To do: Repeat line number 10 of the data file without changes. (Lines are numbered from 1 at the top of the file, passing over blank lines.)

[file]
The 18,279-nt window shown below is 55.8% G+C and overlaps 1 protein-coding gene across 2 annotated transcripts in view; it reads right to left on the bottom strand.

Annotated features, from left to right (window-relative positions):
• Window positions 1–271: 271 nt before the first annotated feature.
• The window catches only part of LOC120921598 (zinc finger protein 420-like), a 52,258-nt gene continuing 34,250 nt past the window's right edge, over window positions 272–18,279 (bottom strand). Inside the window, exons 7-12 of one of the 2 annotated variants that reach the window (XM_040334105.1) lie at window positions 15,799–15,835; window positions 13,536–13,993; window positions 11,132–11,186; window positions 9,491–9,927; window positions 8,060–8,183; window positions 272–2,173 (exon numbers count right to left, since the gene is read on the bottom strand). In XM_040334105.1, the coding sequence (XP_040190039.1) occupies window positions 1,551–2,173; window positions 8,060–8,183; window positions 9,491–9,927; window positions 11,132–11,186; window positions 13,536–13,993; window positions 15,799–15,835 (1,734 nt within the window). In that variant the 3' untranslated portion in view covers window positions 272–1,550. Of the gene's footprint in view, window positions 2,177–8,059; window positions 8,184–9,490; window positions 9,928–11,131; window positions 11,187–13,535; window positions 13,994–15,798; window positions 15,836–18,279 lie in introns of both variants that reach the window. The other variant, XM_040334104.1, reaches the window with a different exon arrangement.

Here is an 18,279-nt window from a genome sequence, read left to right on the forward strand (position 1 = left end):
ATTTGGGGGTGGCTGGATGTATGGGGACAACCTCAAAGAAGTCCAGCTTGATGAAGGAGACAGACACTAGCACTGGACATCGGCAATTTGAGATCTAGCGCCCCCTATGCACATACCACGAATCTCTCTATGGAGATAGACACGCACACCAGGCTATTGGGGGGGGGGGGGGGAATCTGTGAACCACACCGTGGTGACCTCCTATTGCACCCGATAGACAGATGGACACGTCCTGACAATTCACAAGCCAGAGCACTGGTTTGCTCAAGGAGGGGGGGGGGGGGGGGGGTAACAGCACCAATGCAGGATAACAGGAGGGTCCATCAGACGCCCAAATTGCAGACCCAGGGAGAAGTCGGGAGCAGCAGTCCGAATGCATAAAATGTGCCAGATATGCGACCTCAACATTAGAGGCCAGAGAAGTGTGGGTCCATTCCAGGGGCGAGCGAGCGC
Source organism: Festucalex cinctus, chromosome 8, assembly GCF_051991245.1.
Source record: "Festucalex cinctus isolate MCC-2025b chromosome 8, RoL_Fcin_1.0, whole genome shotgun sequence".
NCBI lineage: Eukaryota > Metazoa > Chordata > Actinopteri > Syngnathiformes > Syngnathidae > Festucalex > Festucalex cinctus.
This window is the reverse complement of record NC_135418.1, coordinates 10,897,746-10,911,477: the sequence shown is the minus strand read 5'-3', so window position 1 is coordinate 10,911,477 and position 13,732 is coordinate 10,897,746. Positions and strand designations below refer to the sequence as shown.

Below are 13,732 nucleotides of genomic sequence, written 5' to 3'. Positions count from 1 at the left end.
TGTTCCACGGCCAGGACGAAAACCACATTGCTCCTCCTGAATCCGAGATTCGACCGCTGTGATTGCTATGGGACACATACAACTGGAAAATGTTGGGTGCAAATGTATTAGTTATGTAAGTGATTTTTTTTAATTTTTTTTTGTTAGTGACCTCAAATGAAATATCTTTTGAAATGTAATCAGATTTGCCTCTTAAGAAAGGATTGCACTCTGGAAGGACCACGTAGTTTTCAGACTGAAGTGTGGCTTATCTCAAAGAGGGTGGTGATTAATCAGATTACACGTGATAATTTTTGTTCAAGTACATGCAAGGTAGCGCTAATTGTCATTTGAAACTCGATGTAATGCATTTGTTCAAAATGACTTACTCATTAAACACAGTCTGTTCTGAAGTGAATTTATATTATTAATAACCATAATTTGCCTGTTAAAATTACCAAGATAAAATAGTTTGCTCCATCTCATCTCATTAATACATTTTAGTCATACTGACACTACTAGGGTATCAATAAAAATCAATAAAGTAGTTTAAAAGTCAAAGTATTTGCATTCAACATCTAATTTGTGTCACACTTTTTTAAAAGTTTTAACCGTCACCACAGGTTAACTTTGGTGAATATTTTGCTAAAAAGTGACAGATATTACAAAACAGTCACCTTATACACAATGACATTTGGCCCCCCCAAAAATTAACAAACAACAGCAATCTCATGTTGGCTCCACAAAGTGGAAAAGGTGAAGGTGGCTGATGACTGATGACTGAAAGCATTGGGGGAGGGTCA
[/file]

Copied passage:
This window is the reverse complement of record NC_135418.1, coordinates 10,897,746-10,911,477: the sequence shown is the minus strand read 5'-3', so window position 1 is coordinate 10,911,477 and position 13,732 is coordinate 10,897,746. Positions and strand designations below refer to the sequence as shown.